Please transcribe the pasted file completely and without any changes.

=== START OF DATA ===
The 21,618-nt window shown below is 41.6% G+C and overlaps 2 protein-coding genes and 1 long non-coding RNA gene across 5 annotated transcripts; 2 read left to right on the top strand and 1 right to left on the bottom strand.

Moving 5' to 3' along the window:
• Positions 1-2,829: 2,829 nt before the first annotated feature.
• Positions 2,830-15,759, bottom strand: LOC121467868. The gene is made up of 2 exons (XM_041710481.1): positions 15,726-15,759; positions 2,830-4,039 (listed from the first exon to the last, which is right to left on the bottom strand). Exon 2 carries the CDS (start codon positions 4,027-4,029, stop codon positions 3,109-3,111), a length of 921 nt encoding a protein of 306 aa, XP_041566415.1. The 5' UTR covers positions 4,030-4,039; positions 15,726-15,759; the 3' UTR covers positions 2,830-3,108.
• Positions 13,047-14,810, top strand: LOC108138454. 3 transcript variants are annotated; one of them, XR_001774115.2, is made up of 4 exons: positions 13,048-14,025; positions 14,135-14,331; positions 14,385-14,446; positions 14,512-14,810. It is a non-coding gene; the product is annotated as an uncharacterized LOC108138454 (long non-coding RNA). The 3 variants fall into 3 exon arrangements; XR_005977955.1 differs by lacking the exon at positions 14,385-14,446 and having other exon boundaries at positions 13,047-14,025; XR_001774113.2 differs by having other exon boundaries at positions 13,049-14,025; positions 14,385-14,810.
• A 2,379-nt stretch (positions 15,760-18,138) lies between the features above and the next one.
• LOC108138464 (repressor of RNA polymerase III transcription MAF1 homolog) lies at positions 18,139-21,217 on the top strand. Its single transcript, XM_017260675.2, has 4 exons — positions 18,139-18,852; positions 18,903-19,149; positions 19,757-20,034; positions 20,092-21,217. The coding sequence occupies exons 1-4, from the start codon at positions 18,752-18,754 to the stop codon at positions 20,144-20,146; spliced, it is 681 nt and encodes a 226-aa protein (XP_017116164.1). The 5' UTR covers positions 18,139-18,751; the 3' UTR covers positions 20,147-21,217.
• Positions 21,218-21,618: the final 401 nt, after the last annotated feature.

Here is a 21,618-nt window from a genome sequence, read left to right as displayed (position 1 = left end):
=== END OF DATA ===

The 21,618-nt window shown below is 41.6% G+C and overlaps 2 protein-coding genes and 1 long non-coding RNA gene across 5 annotated transcripts; 2 read left to right on the top strand and 1 right to left on the bottom strand.

Moving 5' to 3' along the window:
• Positions 1-2,829: 2,829 nt before the first annotated feature.
• Positions 2,830-15,759, bottom strand: LOC121467868. The gene is made up of 2 exons (XM_041710481.1): positions 15,726-15,759; positions 2,830-4,039 (listed from the first exon to the last, which is right to left on the bottom strand). Exon 2 carries the CDS (start codon positions 4,027-4,029, stop codon positions 3,109-3,111), a length of 921 nt encoding a protein of 306 aa, XP_041566415.1. The 5' UTR covers positions 4,030-4,039; positions 15,726-15,759; the 3' UTR covers positions 2,830-3,108.
• Positions 13,047-14,810, top strand: LOC108138454. 3 transcript variants are annotated; one of them, XR_001774115.2, is made up of 4 exons: positions 13,048-14,025; positions 14,135-14,331; positions 14,385-14,446; positions 14,512-14,810. It is a non-coding gene; the product is annotated as an uncharacterized LOC108138454 (long non-coding RNA). The 3 variants fall into 3 exon arrangements; XR_005977955.1 differs by lacking the exon at positions 14,385-14,446 and having other exon boundaries at positions 13,047-14,025; XR_001774113.2 differs by having other exon boundaries at positions 13,049-14,025; positions 14,385-14,810.
• A 2,379-nt stretch (positions 15,760-18,138) lies between the features above and the next one.
• LOC108138464 (repressor of RNA polymerase III transcription MAF1 homolog) lies at positions 18,139-21,217 on the top strand. Its single transcript, XM_017260675.2, has 4 exons — positions 18,139-18,852; positions 18,903-19,149; positions 19,757-20,034; positions 20,092-21,217. The coding sequence occupies exons 1-4, from the start codon at positions 18,752-18,754 to the stop codon at positions 20,144-20,146; spliced, it is 681 nt and encodes a 226-aa protein (XP_017116164.1). The 5' UTR covers positions 18,139-18,751; the 3' UTR covers positions 20,147-21,217.
• Positions 21,218-21,618: the final 401 nt, after the last annotated feature.

Here is a 21,618-nt window from a genome sequence, read left to right as displayed (position 1 = left end):